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Adventurer who had put a gun in his mouth by a stranger reveals a compliment that saved his life

An adventurer who had pushed a gun into his mouth while giving a strange compliment to the stranger on a 5.330 km run to get himself out of the dangerous situation.

Richard Bowles, an award-winning speaker based in Melbourne, walked along the Bicentennial National Trail for charity in 2012.

Mr. Bowles was about three-quarters of his journey when he met a stranger at the Queensland and New South Wales border who threatened to blow his head.

“I hadn’t seen my team or anyone in the wilderness for nearly two weeks at this specific stage,” he told Daily Mail Australia.

Richard Bowles, an award-winning speaker based in Melbourne, had pushed a gun into his mouth during a 5,330-kilometer outback charity walk

Pictured: adventurer and award-winning speaker Richard Bowles

Pictured: adventurer and award-winning speaker Richard Bowles

Richard Bowles, an award-winning speaker based in Melbourne, had pushed a gun into his mouth during a 5,330-kilometer outback charity walk

“I came across this cabin in the wilderness and thought” “that’s cool, there’s someone here, I can talk to someone” “.

“But then it dawned on me that the type of people living in the wilderness are probably preparations for the day of judgment, ax murders, gnomes, things like that.”

The 41-year-old said an aggressive dog ran towards him and while trying to fight the wild beast, he saw a man chopping wood with an ax.

“He looked and dropped the ax and clearly picked up something else and came running to me,” Mr. Bowles said.

“He aimed the gun at me and said,” Who are you? ” “

The multi-record adventurer tried to explain that he was going through the area for charity, but the stranger would not accept his story.

“He rammed that gun in my mouth and said,” Who are you, what are you doing here? ” Mr. Bowles said.

“I said,” “I’m doing it for charity. Would you like to donate?” “”

Mr Bowles (photo) was on charity in 2012 on the Bicentennial National Trail

Mr Bowles (photo) was on charity in 2012 on the Bicentennial National Trail

Mr Bowles (photo) was on charity in 2012 on the Bicentennial National Trail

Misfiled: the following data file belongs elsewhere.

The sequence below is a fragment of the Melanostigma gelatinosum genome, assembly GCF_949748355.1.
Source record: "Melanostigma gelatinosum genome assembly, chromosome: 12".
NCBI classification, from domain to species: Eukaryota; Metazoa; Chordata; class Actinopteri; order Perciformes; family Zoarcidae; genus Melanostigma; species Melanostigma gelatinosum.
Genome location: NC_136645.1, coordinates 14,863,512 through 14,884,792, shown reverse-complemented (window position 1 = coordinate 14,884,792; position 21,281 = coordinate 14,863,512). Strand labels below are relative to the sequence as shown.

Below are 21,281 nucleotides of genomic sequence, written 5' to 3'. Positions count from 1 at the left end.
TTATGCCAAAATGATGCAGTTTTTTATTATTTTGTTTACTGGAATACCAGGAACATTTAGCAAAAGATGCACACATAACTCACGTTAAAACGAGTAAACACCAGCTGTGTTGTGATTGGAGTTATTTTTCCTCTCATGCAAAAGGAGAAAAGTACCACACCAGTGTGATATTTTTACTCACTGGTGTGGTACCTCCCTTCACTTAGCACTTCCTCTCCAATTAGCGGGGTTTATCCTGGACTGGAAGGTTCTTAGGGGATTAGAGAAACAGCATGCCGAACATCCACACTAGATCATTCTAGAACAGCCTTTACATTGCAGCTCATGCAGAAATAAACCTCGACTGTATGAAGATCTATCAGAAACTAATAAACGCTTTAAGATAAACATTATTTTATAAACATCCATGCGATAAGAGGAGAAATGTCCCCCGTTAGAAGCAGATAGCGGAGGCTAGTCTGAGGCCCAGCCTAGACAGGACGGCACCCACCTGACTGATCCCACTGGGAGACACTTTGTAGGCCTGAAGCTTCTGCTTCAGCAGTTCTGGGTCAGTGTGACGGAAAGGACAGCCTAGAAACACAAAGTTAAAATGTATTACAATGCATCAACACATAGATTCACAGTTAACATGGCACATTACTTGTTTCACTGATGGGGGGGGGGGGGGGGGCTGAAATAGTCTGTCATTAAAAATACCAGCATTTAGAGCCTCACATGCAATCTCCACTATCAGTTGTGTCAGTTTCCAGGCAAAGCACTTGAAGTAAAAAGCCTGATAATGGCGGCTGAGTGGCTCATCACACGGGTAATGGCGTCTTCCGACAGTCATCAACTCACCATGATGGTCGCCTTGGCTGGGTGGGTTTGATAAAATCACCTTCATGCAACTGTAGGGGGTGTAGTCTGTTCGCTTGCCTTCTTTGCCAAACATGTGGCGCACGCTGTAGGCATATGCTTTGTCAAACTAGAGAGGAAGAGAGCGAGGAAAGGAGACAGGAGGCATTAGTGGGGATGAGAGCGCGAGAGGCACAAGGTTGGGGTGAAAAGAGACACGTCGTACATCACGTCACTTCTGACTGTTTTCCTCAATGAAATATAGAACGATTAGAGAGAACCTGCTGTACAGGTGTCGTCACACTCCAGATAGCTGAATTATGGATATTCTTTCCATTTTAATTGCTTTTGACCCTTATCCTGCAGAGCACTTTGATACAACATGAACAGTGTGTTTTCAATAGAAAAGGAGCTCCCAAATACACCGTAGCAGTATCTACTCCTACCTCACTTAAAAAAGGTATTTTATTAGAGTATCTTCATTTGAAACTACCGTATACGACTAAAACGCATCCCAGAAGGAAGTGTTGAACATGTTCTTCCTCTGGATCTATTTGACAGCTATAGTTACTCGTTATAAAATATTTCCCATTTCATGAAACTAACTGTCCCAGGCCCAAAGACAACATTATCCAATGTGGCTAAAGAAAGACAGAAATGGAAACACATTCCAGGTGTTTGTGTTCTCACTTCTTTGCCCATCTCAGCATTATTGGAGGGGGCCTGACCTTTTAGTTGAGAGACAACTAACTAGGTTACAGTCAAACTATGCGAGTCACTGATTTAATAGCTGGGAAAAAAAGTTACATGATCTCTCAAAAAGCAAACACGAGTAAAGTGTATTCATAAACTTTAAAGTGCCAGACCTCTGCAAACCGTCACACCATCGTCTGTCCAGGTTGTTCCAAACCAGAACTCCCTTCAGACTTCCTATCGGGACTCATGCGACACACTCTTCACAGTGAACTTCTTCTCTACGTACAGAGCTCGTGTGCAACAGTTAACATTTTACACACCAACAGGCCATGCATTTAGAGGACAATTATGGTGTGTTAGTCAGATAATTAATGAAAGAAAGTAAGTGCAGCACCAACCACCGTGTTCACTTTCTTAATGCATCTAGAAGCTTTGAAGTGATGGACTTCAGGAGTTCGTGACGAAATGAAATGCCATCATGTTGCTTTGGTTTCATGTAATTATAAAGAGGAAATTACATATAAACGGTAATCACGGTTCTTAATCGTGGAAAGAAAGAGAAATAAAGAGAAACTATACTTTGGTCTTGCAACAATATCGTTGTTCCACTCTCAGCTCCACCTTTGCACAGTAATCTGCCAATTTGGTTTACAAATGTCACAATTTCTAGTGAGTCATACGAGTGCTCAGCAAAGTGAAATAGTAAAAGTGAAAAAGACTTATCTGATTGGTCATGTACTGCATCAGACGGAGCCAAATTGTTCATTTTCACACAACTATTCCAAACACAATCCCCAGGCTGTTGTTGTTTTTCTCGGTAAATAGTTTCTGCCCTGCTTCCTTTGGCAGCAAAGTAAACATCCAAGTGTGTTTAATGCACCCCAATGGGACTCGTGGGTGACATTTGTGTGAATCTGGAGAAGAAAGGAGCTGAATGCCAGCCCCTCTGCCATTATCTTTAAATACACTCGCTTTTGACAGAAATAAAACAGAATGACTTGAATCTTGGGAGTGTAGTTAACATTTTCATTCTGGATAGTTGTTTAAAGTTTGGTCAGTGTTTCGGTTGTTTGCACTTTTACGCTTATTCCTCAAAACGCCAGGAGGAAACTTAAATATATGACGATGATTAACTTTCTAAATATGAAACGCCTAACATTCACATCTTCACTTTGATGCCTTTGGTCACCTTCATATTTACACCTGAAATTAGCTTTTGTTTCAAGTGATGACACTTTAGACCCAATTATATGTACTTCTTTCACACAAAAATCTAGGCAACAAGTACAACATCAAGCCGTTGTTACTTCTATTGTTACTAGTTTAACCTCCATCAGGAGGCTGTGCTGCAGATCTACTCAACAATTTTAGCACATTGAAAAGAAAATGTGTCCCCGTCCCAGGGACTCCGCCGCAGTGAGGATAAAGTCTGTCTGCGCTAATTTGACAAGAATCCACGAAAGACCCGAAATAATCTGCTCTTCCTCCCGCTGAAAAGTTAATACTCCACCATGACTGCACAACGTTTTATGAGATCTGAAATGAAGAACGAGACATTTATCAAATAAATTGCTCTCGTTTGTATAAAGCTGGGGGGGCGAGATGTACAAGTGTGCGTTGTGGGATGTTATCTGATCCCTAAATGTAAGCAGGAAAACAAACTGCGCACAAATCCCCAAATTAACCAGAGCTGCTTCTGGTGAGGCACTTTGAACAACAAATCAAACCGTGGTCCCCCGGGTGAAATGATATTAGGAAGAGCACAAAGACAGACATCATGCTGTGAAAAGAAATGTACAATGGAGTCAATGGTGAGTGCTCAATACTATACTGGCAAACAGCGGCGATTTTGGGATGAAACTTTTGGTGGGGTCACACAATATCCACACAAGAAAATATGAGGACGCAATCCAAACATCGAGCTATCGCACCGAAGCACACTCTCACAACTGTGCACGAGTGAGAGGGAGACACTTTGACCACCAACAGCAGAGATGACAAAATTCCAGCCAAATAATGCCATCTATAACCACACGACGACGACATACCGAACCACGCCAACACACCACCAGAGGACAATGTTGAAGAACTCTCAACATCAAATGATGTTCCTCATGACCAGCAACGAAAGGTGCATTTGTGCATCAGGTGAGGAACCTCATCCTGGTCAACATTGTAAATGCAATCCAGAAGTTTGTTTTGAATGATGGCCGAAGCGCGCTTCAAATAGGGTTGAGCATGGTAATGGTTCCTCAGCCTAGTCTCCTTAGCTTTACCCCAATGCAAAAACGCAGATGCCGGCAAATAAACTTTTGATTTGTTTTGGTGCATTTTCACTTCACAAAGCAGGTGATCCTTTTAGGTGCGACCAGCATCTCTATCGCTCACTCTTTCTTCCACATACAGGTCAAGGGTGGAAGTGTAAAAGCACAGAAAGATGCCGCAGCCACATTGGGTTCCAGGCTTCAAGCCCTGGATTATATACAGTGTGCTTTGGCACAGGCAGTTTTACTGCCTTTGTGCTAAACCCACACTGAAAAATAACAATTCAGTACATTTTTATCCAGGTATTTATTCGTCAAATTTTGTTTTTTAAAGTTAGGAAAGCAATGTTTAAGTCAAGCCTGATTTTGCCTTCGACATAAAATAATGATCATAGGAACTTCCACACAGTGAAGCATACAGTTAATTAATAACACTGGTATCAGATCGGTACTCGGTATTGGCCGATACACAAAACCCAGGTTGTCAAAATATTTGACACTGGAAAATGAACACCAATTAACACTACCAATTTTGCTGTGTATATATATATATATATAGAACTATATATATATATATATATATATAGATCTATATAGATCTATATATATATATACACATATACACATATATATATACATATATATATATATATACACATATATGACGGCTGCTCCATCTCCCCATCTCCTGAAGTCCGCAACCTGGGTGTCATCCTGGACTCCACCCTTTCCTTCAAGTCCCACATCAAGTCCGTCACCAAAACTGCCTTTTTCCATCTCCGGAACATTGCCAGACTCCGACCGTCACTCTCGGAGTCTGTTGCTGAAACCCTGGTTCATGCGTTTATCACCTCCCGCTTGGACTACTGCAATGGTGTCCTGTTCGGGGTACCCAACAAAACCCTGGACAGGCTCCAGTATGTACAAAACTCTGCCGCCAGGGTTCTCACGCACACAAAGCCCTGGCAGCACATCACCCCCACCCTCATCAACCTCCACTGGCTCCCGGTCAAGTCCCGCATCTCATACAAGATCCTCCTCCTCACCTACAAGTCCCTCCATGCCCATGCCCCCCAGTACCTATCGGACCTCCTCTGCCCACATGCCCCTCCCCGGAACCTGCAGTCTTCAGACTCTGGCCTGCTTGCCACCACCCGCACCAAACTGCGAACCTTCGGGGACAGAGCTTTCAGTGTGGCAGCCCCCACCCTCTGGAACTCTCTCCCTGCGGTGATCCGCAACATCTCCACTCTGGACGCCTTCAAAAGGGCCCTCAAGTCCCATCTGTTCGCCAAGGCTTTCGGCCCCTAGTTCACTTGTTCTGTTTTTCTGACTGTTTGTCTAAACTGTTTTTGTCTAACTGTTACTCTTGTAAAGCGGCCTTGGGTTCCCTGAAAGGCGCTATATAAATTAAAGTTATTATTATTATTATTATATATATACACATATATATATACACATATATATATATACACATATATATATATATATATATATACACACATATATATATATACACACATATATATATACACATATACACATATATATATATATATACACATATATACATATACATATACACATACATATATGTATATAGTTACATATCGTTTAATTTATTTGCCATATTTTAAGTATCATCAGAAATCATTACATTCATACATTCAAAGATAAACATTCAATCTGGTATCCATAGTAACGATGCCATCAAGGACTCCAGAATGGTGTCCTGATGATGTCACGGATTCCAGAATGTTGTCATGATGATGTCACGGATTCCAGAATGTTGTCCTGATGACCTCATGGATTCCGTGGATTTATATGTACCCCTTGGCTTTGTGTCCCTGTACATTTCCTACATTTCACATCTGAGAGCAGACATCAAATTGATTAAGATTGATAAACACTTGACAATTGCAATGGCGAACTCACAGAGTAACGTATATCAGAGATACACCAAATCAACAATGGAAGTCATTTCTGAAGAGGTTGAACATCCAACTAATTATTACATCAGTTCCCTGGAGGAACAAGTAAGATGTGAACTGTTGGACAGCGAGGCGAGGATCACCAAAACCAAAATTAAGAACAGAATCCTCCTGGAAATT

He was about three-quarters of his journey when he met a stranger at the Queensland border and the NSW border who threatened to blow his head. Mr. Bowles is pictured as he runs through the desert

He was about three-quarters of his journey when he met a stranger at the Queensland border and the NSW border who threatened to blow his head. Mr. Bowles is pictured as he runs through the desert

He was about three-quarters of his journey when he met a stranger at the Queensland border and the NSW border who threatened to blow his head. Mr. Bowles is pictured as he runs through the desert

“Well, clearly not, because then he said,” I’m going to blow your brains out. ”

Mr. Bowles, who could not call for help, happened to see an orchard growing behind the cabin and trying to use it to his advantage.

He said to the stranger, “Hey man, I love your fruit tree.”

The man pulled the gun from Mr. Bowles’ mouth and said, “You know, friend, I’ve been trying to grow those mandarins for a while. Do you want to try one? ”

Mr. Bowles said the man started talking about growing the fruit before he was sent off.

When Mr. Bowles left, the man shouted, “Anyway, I’m not afraid to be afraid, it’s my neighbor.”

Mr. Bowles, an educator who focuses on subject change, resilience and high performance, places himself in extreme experiences as a “huge life experiment” to explore success in chaos

Looking back at the incident, the adventurer said he just “went ahead” with his run.

“I spent a lot of time alone [on the run]… Many crazy situations where I had to figure out what to do or I die, “he said.

‘By that time [the gun incident], I was probably better prepared for that situation. “

Mr. Bowles, an educator who focuses on subject change, resilience, and high performance, places himself in extreme experiences as a “huge life experiment” to explore success in chaos.

Although a crisis situation cannot be predicted, Mr. Bowles often said he was well-rested to deal with what he was thrown by controlling his emotions.

“As much as I can’t predict what will happen, I can predict how I will feel as I go through an adventure,” he said.

Mr. Bowles is pictured with a serious foot infection in Jerusalem

Mr. Bowles is pictured with a serious foot infection in Jerusalem

Mr. Bowles is pictured with a serious foot infection in Jerusalem

“There will always be times when I am afraid, moments when I have doubts about myself, when I am afraid, when I have no motivation, the list goes on.

‘What I actually do is that I prepare myself mentally for those things.

“If I get my emotions under control in those situations, I won’t make a hasty decision or run away … I can take a step forward.”

Mr. Bowles said that once a person is able to take care of his emotions in a crisis, he “gets control.”

“When you have your emotions under control, you get a lot of clarity about a situation that would otherwise be clouded by your own emotions,” he said.

Mr. Bowles, from England, transforms his experiences and achievements in real life into business success.

Mr. Bowles, from England, transforms his experiences and achievements in real life into business success

Mr. Bowles, from England, transforms his experiences and achievements in real life into business success

Mr. Bowles, from England, transforms his experiences and achievements in real life into business success

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